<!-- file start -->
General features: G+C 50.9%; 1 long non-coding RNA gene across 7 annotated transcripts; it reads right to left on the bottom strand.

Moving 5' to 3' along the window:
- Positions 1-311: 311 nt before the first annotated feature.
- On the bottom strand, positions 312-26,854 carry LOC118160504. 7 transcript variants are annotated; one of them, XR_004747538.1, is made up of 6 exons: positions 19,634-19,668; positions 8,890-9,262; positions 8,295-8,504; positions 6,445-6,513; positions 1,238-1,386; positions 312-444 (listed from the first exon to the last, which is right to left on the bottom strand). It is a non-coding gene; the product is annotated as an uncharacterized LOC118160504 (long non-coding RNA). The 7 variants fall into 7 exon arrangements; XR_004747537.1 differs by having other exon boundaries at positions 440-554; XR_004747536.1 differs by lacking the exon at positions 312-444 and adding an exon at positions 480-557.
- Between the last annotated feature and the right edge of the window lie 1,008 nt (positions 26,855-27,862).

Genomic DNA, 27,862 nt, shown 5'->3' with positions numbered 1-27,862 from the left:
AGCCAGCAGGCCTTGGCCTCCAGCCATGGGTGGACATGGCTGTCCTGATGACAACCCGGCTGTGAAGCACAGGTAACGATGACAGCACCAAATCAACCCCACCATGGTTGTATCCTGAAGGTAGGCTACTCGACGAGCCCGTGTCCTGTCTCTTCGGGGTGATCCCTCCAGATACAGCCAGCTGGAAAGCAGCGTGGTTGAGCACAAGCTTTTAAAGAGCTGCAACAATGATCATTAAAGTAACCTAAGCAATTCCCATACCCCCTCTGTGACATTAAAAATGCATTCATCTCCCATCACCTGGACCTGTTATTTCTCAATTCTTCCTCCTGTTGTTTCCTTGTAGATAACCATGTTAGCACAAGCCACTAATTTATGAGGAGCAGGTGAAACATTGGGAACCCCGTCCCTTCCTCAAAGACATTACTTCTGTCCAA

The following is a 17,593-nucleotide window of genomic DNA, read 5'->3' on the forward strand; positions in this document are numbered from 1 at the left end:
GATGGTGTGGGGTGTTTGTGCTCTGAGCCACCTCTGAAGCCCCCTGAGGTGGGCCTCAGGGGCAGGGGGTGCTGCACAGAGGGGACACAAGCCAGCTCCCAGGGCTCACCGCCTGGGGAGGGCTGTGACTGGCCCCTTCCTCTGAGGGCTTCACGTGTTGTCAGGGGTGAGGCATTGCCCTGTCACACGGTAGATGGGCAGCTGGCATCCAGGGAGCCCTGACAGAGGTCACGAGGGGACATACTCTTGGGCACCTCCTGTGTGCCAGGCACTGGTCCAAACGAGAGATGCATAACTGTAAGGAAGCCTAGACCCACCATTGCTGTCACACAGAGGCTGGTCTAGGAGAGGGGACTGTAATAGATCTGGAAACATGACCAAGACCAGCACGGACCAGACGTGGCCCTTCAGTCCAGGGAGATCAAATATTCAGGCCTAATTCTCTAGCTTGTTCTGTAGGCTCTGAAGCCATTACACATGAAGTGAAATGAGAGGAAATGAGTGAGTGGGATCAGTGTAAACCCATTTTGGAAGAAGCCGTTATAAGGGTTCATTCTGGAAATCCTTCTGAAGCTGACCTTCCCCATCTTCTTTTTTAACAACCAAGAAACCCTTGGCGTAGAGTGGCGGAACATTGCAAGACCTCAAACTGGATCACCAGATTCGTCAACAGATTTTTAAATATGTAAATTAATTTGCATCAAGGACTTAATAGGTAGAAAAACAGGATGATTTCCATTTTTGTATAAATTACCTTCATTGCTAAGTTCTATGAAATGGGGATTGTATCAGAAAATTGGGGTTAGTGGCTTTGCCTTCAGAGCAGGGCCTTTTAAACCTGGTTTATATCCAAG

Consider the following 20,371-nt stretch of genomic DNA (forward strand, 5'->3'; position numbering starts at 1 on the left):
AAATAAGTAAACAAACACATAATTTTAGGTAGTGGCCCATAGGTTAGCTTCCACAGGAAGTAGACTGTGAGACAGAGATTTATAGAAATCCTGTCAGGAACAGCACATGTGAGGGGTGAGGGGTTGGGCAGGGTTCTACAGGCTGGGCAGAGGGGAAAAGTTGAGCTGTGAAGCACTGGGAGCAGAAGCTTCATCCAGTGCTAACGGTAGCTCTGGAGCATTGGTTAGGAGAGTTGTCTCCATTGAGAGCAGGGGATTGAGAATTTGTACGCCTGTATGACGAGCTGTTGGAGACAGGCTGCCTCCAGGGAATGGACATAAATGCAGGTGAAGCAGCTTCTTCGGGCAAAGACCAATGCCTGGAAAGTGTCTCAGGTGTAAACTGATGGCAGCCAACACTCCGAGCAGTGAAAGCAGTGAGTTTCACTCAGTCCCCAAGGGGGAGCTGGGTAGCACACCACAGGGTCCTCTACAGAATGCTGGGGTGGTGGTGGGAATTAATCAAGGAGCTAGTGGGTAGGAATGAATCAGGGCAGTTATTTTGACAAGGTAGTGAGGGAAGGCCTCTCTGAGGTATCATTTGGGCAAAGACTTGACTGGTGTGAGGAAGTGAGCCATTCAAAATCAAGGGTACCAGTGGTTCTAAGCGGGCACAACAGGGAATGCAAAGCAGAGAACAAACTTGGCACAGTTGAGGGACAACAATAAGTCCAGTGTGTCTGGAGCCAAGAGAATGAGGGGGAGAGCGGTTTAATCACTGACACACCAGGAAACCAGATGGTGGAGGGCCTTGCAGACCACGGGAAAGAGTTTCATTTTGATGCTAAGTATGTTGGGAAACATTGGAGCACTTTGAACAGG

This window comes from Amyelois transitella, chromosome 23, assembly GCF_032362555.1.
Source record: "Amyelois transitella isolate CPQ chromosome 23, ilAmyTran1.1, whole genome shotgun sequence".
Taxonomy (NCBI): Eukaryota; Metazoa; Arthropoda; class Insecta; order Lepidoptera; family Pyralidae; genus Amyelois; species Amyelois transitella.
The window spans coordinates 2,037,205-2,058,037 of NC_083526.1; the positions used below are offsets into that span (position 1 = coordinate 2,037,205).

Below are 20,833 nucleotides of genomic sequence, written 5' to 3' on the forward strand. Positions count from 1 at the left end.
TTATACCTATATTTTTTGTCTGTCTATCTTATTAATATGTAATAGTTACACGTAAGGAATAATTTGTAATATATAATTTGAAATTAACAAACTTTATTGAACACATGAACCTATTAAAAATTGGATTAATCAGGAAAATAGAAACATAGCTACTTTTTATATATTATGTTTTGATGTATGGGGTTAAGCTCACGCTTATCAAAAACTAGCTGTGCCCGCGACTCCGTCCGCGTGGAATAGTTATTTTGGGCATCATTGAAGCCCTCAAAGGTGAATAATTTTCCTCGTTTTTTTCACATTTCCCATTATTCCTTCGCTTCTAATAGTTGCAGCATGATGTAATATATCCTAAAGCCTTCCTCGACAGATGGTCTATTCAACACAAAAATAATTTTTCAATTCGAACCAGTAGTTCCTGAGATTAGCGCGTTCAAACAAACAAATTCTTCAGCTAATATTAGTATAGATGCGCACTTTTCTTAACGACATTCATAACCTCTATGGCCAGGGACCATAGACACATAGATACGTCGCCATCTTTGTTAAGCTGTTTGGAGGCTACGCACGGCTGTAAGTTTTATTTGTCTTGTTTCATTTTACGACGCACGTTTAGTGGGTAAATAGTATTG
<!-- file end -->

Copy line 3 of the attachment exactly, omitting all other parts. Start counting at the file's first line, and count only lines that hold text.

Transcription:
- Positions 1-311: 311 nt before the first annotated feature.